The following article is a part of conference coverage from the American Association of Clinical Endocrinology Annual Meeting 2021: ENVISION, being held virtually from May 26 to May 29, 2021. The team at Endocrinology Advisor will be reporting on the latest news and research conducted by leading experts in the field. Check back for more from the AACE Annual Meeting 2021: ENVISION.

 

Although hospitalizations for thyroid eye disease are rare, this diagnosis is associated with steep economic consequences for payers, according to study results presented at the 30th Annual Scientific and Clinical Congress of the American Association of Clinical Endocrinologists (ENVISION 2021).


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Study investigators reviewed the 2017 Nationwide Inpatient Sample and 2017 Nationwide Emergency Department Sample for hospitalizations and emergency department visits associated with thyroid eye disease to estimate clinical and economic consequences of the condition. Thyroid eye disease and its manifestations were identified through coding algorithms developed by 2 ophthalmic surgeons using the International Classification of Diseases, 10th Revision.

In 2017, unweighted data were analyzed for more than 7 million hospital stays and more than 30 million emergency department visits. Thyroid eye disease was reported as a primary or secondary diagnosis for 1870 hospitalizations (50 had thyroid eye disease as a primary diagnosis). The mean age of the patients hospitalized with thyroid eye disease was 56.1 years (95% CI, 54.3-57.9), and 72% of those hospitalized were women (n=1350). The mean cost of hospitalization for patients with thyroid eye disease was $59,103 (95% CI, $50,106-$58,100). Medicare or Medicaid covered 72.6% of hospitalizations.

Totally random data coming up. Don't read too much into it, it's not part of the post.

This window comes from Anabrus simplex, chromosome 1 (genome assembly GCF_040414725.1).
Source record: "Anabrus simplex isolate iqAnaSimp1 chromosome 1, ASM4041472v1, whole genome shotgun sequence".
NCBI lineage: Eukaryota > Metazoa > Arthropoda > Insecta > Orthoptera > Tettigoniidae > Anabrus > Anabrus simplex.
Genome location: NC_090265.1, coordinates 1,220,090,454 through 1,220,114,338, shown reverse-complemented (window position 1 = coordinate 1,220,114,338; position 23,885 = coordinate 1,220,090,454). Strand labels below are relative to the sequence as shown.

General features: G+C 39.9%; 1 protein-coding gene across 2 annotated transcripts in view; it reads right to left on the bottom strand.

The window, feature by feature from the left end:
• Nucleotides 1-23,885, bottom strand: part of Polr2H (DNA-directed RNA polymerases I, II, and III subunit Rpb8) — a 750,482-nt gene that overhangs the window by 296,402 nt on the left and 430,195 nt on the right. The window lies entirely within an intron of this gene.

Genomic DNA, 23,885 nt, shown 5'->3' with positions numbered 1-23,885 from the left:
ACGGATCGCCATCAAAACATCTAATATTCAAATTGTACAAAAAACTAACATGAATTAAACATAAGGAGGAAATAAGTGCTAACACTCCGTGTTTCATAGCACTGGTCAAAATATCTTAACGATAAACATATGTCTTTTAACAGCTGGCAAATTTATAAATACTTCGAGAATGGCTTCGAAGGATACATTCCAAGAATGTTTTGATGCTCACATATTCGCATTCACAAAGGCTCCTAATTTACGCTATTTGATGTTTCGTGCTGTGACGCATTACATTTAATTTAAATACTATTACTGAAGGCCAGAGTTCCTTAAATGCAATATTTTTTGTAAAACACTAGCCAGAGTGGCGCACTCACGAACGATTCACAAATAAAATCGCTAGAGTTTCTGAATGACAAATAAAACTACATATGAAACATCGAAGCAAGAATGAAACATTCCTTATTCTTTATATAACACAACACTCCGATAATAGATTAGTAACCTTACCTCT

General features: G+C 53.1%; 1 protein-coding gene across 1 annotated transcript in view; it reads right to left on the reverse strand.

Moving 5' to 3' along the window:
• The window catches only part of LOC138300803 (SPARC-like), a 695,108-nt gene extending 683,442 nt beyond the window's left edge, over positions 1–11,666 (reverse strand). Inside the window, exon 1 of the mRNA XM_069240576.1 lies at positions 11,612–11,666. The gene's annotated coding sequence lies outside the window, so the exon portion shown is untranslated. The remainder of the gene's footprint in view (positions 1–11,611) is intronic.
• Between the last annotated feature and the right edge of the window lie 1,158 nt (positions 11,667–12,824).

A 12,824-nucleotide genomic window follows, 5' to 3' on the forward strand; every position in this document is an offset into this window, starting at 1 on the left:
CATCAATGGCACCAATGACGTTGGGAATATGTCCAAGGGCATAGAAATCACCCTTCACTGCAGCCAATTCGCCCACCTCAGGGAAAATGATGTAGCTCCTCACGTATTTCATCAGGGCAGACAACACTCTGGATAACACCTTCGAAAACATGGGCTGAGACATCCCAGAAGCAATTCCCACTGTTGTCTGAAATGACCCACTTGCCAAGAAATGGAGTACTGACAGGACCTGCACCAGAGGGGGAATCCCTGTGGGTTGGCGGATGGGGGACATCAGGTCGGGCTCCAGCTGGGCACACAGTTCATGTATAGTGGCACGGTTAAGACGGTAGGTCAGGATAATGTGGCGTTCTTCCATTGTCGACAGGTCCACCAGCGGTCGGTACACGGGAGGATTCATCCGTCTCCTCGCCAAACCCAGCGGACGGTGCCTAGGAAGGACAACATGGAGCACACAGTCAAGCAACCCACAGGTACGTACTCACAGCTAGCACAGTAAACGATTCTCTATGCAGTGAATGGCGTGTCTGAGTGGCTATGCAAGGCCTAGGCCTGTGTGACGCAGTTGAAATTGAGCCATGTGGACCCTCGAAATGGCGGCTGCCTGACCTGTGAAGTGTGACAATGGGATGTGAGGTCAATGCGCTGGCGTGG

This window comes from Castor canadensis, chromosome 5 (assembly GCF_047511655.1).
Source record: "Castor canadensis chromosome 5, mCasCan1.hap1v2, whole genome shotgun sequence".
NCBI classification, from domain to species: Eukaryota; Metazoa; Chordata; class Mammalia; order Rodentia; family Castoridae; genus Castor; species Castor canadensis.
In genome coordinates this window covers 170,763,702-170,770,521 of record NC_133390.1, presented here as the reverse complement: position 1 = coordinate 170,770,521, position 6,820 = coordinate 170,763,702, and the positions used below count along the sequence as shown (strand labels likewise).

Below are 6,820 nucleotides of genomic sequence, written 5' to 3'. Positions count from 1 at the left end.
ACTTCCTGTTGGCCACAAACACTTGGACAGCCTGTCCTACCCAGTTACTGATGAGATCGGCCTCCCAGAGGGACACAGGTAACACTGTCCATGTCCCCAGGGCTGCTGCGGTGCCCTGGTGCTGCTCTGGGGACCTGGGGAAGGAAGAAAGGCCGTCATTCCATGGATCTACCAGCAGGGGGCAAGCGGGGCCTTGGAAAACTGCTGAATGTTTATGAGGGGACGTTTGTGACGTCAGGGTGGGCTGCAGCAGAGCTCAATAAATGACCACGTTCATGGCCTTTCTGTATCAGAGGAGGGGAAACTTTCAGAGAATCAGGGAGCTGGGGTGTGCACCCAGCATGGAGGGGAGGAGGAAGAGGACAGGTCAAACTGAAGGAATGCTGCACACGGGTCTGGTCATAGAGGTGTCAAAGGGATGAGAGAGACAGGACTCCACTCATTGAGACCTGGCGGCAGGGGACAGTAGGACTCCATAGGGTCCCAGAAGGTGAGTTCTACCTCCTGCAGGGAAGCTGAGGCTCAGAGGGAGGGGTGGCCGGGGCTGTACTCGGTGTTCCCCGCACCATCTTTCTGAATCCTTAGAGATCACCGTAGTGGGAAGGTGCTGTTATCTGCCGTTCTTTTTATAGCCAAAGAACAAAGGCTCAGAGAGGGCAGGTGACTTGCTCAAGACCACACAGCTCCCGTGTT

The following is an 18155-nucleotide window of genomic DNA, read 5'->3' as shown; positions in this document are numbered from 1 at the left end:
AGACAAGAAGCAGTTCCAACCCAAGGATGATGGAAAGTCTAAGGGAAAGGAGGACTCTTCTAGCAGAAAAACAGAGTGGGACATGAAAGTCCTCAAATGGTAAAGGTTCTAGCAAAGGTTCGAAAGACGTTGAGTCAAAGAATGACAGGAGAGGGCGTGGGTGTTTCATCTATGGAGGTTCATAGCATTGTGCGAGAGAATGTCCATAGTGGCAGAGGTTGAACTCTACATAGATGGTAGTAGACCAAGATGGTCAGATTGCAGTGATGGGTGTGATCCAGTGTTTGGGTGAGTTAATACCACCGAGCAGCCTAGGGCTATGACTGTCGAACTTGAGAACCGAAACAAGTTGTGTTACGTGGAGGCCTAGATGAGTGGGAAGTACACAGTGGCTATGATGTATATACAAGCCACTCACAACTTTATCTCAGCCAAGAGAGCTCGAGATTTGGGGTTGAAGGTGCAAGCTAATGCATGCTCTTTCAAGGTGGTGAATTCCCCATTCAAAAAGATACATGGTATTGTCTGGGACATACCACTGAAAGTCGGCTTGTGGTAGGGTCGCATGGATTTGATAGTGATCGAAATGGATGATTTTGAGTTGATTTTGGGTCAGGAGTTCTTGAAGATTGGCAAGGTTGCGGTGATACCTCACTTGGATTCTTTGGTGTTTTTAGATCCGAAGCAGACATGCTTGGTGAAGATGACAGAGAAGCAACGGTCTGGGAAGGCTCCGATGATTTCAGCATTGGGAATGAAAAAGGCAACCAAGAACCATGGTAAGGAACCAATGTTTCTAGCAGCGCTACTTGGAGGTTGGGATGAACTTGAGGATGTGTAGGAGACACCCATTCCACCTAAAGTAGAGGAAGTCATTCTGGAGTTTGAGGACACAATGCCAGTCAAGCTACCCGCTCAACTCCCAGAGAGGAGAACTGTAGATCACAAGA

There were 3494 emergency department visits in 2017 associated with a primary or secondary diagnosis of thyroid eye disease (552 had thyroid eye disease as a primary diagnosis). The mean age of patients visiting the emergency department was 51.8 years (95% CI, 50.4-53.2), and 77% of those hospitalized were women (n=2699). The mean cost of emergency department visits was $6,018 (95% CI, $5,115-$6,922). Medicare or Medicaid covered 59.5% of visits to the emergency department.

The aggregate cost to treat patients with a primary or secondary diagnosis of thyroid eye disease in an inpatient or emergency department setting exceeded $135.5 million in 2017. The investigators concluded that although thyroid eye disease is rare, it has a significant economic impact.

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Reference

Singh G, Sehgal M, Mithal A, Kossler A. Thyroid eye disease in the United States: data from emergency department visits and hospitalizations. Presented at: 2021 AACE Virtual Annual Meeting, May 26-29, 2021.